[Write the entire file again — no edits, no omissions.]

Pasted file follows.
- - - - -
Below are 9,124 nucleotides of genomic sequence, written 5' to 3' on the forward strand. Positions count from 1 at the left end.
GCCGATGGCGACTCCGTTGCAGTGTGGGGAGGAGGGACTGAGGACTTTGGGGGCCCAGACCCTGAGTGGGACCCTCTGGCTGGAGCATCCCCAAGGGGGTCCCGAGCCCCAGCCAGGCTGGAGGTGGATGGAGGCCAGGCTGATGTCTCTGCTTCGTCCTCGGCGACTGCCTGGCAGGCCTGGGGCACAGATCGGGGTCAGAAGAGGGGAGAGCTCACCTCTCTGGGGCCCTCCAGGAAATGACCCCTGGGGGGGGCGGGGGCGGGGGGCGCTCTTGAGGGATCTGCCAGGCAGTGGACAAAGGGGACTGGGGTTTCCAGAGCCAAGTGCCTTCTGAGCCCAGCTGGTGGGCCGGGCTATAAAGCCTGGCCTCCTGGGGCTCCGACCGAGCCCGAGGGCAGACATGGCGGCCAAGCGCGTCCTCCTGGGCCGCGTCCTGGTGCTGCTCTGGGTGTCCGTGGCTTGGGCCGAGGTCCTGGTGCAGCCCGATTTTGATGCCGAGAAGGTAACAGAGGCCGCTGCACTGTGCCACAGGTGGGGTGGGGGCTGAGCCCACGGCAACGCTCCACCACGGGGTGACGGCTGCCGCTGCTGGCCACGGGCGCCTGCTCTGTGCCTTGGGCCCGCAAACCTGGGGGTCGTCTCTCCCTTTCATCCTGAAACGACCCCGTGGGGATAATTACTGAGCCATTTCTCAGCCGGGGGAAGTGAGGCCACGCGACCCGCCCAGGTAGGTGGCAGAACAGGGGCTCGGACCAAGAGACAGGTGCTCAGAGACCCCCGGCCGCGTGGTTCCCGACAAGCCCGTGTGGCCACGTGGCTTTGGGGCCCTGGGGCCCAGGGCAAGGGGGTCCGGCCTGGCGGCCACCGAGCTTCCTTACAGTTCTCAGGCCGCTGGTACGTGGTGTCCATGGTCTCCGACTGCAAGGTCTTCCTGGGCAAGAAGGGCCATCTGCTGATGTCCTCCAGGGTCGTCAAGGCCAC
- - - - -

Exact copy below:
Below are 9,124 nucleotides of genomic sequence, written 5' to 3' on the forward strand. Positions count from 1 at the left end.
GCCGATGGCGACTCCGTTGCAGTGTGGGGAGGAGGGACTGAGGACTTTGGGGGCCCAGACCCTGAGTGGGACCCTCTGGCTGGAGCATCCCCAAGGGGGTCCCGAGCCCCAGCCAGGCTGGAGGTGGATGGAGGCCAGGCTGATGTCTCTGCTTCGTCCTCGGCGACTGCCTGGCAGGCCTGGGGCACAGATCGGGGTCAGAAGAGGGGAGAGCTCACCTCTCTGGGGCCCTCCAGGAAATGACCCCTGGGGGGGGCGGGGGCGGGGGGCGCTCTTGAGGGATCTGCCAGGCAGTGGACAAAGGGGACTGGGGTTTCCAGAGCCAAGTGCCTTCTGAGCCCAGCTGGTGGGCCGGGCTATAAAGCCTGGCCTCCTGGGGCTCCGACCGAGCCCGAGGGCAGACATGGCGGCCAAGCGCGTCCTCCTGGGCCGCGTCCTGGTGCTGCTCTGGGTGTCCGTGGCTTGGGCCGAGGTCCTGGTGCAGCCCGATTTTGATGCCGAGAAGGTAACAGAGGCCGCTGCACTGTGCCACAGGTGGGGTGGGGGCTGAGCCCACGGCAACGCTCCACCACGGGGTGACGGCTGCCGCTGCTGGCCACGGGCGCCTGCTCTGTGCCTTGGGCCCGCAAACCTGGGGGTCGTCTCTCCCTTTCATCCTGAAACGACCCCGTGGGGATAATTACTGAGCCATTTCTCAGCCGGGGGAAGTGAGGCCACGCGACCCGCCCAGGTAGGTGGCAGAACAGGGGCTCGGACCAAGAGACAGGTGCTCAGAGACCCCCGGCCGCGTGGTTCCCGACAAGCCCGTGTGGCCACGTGGCTTTGGGGCCCTGGGGCCCAGGGCAAGGGGGTCCGGCCTGGCGGCCACCGAGCTTCCTTACAGTTCTCAGGCCGCTGGTACGTGGTGTCCATGGTCTCCGACTGCAAGGTCTTCCTGGGCAAGAAGGGCCATCTGCTGATGTCCTCCAGGGTCGTCAAGGCCAC